A wearable computing device for navigating the urban space during COVID-19.
CoronaHack is a wearable computing device that integrates thermal imaging sensing, temperature detection and warning, real-time temperature and geolocation data logging, as well as a three-dimensional map visualization that is accessible through the users’ mobile devices. The project explores citizens’ experience within urban spaces during the pandemic era, meanwhile, retaining their rights to access all associated data sets that are under normal circumstances of government-controlled restrictions. The project attempts to offer a solution to making the process of registering and accessing information that indicates a potential virus spread transparent to the general public.
Since December 2019 when COVID-19 was first identified in Wuhan, China, a new planetary challenge arose, which asked us to reconsider and reframe our understanding related to how urban spaces are to be used and experienced. Having access to spaces where large numbers of people are present and interact in rather close proximity, is now considered a potential threat to the greater good, as the spread of the virus can radically accelerate. Certain measures implemented by governments around the world, such as the UK's attempt through herd immunity, have been proven ineffective and unable to properly track and contain the spread. In cases where measures have demonstrated tangible solutions, such as China’s well-established health code system with temperature-scanning in entrances to public spaces, they still fail to provide a transparent intelligence because the implementation is only accessible to government agencies. For these two main reasons, a wearable sensing device, CoronaHack, was created in an attempt to offer a solution for registering and accessing information that indicates a potential virus spread. By utilizing a thermal imaging system and an IoT-activated communication network, temperature readings that are above the acceptable threshold are automatically logged into the database and visualized on the publicly-accessible front-end (web app). The users/citizens receive a virus-spread data layer directly on their mobile devices through this system and are consequently offered the intelligence on how to safely navigate and experience the urban space. CoronaHack was developed during the course Extended Perception, which focuses on extending human perception and cognition with computational technologies. The project intends to reconcile citizens' engagement in data collection, and contribute to data transparency and information symmetry between the government and the public.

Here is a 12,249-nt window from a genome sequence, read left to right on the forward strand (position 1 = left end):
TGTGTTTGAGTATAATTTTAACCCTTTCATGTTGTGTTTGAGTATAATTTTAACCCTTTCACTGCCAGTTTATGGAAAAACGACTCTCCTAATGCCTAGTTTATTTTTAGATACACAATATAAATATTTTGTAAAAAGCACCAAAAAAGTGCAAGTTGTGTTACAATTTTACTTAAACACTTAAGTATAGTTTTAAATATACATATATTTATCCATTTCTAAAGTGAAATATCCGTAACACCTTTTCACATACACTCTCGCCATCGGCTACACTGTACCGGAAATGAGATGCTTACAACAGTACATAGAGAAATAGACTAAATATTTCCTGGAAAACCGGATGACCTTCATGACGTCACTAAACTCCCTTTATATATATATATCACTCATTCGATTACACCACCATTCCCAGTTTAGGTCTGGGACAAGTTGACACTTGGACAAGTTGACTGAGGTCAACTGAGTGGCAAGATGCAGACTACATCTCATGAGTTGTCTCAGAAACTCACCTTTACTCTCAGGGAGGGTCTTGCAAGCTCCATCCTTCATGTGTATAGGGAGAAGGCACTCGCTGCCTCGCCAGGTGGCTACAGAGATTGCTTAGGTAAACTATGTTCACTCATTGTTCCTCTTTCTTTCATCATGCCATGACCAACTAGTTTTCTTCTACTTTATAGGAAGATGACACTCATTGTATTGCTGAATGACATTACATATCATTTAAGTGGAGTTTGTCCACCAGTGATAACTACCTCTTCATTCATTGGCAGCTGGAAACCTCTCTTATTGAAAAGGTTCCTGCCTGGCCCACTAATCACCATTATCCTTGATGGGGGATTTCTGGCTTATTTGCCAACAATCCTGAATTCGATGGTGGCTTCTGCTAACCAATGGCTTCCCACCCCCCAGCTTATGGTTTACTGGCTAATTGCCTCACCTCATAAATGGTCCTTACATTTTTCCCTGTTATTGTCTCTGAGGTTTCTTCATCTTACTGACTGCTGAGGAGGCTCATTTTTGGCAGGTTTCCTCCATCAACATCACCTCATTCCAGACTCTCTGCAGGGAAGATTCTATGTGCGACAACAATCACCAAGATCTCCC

Team members : Zeping Fei
Supervisor : Prof. Stavros Didakis
Institution : New York University Shanghai
Technical concept : CoronaHack integrates a thermal imaging system and an IoT-activated communication network. The thermal imaging camera, ultrasonic sensor, and buzzer form the sense/detect/warning system. The wearer perceives a thermal imaging environment, detects whether the distance between him/her and the person nearby exceeds the recommended social distance, extracts the person’s body temperature, and receives warnings if abnormal temperatures are detected. As people with abnormal temperatures might be a potential threat to the public, both their temperature and their location data will be logged to the main database (through cloud MQTT) and visualized in real-time on the publicly-accessible front-end web app (communicated with socket.io). The current data visualization is created on a 2D map but will be ideally upgraded to a 3D visualization built with Unity (inspiration in link 3).
Visual concept : CoronaHack's wearable design echoes a futuristic cyberpunk aesthetic style. The 3D data visualization map is inspired by Uber Engineering’s futuristic urban map (see link 3 below). As CoronaHack projects an ideal situation in the near future where citizens have equal access to not only urban spaces but also databases in which personal data is stored, the project goal is enhanced with the choice of appearance design and map design.